My name is Arash Helmi and I am an Eindhoven-based Iranian engineer. Currently I am doing my postdoctoral fellow working as a consultant in energy technology at the Process Design Center in Breda. Besides that I have a big passion for intercultural communication studies. Specifically, I am very passionate to know how different cultures interact with each other. For that I frequently collaborate with social groups in Eindhoven. For example, upon moving to the Netherlands I started Parvaz, a group dedicated to art, music and humanities. Firstly our group was focused on Persian culture, but it soon evolved to include over twenty nationalities before we discontinued our activities.

What influence does your background have on your career?

Both my parents were teachers. My mother was a teacher at elementary school and my father used to teach mathematics and chemistry at middle school. So, it was not a big surprise that I became interested in engineering, specifically chemical engineering.

Coming from Iran, I was always passionate about Persian literature, art, philosophy and Iranian culture. However, when I was 18 I knew that I was going to leave Iran, to learn more about other cultures and people. That was my main reason to leave to Europe in 2008 when I was 23. First to Sweden, and later to the Netherlands in 2012.

What led you to start Parvaz?

When I moved to the Netherlands I missed entertainment and the social aspects of life. That’s why we started Parvaz with the five of us, studying and discussing Persian literature. But we all had a Persian background and felt we weren’t being challenged enough. We wanted to include more diverse cultures in our group and succeeded in doing so as Parvaz evolved to include over twenty nationalities. Through Parvaz we learned more about each other’s communities and history.

The name Parvaz is inspired by an Indo-Persian story about doves that get a net cast over them. One by one they try to fly away, but fail to do so. Then they try to escape together and they succeed. It shows we need each other.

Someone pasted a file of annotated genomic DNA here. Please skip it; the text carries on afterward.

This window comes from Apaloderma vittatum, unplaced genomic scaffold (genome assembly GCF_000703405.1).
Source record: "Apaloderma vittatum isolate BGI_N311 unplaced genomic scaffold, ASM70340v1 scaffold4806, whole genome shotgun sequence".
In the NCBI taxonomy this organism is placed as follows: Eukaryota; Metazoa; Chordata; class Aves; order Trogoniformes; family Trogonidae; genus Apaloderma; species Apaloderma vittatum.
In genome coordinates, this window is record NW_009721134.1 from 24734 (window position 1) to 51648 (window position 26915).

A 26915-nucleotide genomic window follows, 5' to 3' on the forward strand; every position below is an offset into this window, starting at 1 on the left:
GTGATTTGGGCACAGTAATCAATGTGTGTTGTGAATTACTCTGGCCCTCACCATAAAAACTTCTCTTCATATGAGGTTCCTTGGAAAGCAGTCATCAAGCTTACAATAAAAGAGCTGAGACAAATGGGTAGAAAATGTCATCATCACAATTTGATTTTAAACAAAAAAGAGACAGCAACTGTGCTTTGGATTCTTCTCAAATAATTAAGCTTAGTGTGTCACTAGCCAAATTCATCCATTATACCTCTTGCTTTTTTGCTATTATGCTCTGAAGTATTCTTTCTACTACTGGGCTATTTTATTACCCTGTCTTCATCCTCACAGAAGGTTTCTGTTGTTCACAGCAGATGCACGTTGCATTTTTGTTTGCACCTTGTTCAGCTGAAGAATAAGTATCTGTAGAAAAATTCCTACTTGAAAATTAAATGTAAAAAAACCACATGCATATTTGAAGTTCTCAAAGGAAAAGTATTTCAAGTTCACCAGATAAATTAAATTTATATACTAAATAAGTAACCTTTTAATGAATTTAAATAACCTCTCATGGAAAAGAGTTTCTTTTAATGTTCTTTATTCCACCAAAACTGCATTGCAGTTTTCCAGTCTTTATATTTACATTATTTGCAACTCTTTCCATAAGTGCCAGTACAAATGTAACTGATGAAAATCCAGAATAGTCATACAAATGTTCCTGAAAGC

What is a healthy work-life balance for you and how do you maintain it?

It took me a while to find the right balance between my work during the day and my private life in the evenings. I try to work with maximum focus. Then I can handle my tasks in time. Usually I work out after work to cut from the daily routines and switch to evening life. Definitely, waking up very early in the morning and doing sports in the early evening are fundamental to my work-life balance.

What are you most proud of?

The fact that I left my parents when I was 18. First to another city in Iran and later to Europe. It was a very painful decision at the beginning, but at the same time rewarding. A big reward. To become flexible and self-sufficient and to have the chance to meet many people from very different parts of the world.

How would you describe your leadership style?

I am not a bossy person, although I can be very clear about what I want from my team mates. I am very Dutch in that sense ;). But, I am rather more an influential type of manager, as I am managing now at my job. I always motivate people to work towards a common goal. The goal that they feel proud of achieving after completion.

What is the key to success for you?

To understand that success is relative and means different things for any of us. It makes me stay focused on my goals and not to compare myself with others. This is what I have learnt so far in my life. No matter how the situation is, I try to stay happy and enjoy what I have at the moment.

I definitely see opportunity to grow in the Netherlands. The Dutch are tolerant and less conservative than most places in the world. Although it’s still hard to reach a high management position, I think the Netherlands is one of the best Western European countries to do so, but perhaps still not as easy as in the US. Furthermore, there is a pragmatic culture in the Netherlands. Persian people have a dream culture. When the Dutch see a problem they immediately think of a clear and practical solution. It is a very helpful attitude in most cases.

What quote or story inspires you?

A person once visited a temple under construction where he saw a sculptor making an idol of God...Suddenly he noticed a similar idol lying nearby...Surprised, he asked the sculptor, "Do you need two statues of the same idol ?" "No," said the sculptor without looking up, "We need only one, but the first one got damaged at the last stage..." The gentleman examined the idol and found no apparent damage... "Where is the damage?" he asked. "There is a scratch on the nose of the idol." said the sculptor, still busy with his work.... "Where are you going to install the idol?" The sculptor replied that it would be installed on a pillar twenty feet high... "If the idol is that far who is going to know that there is a scratch on the nose?" the gentleman asked. The sculptor stopped work, looked up at the gentleman, smiled and said, "I will know it..."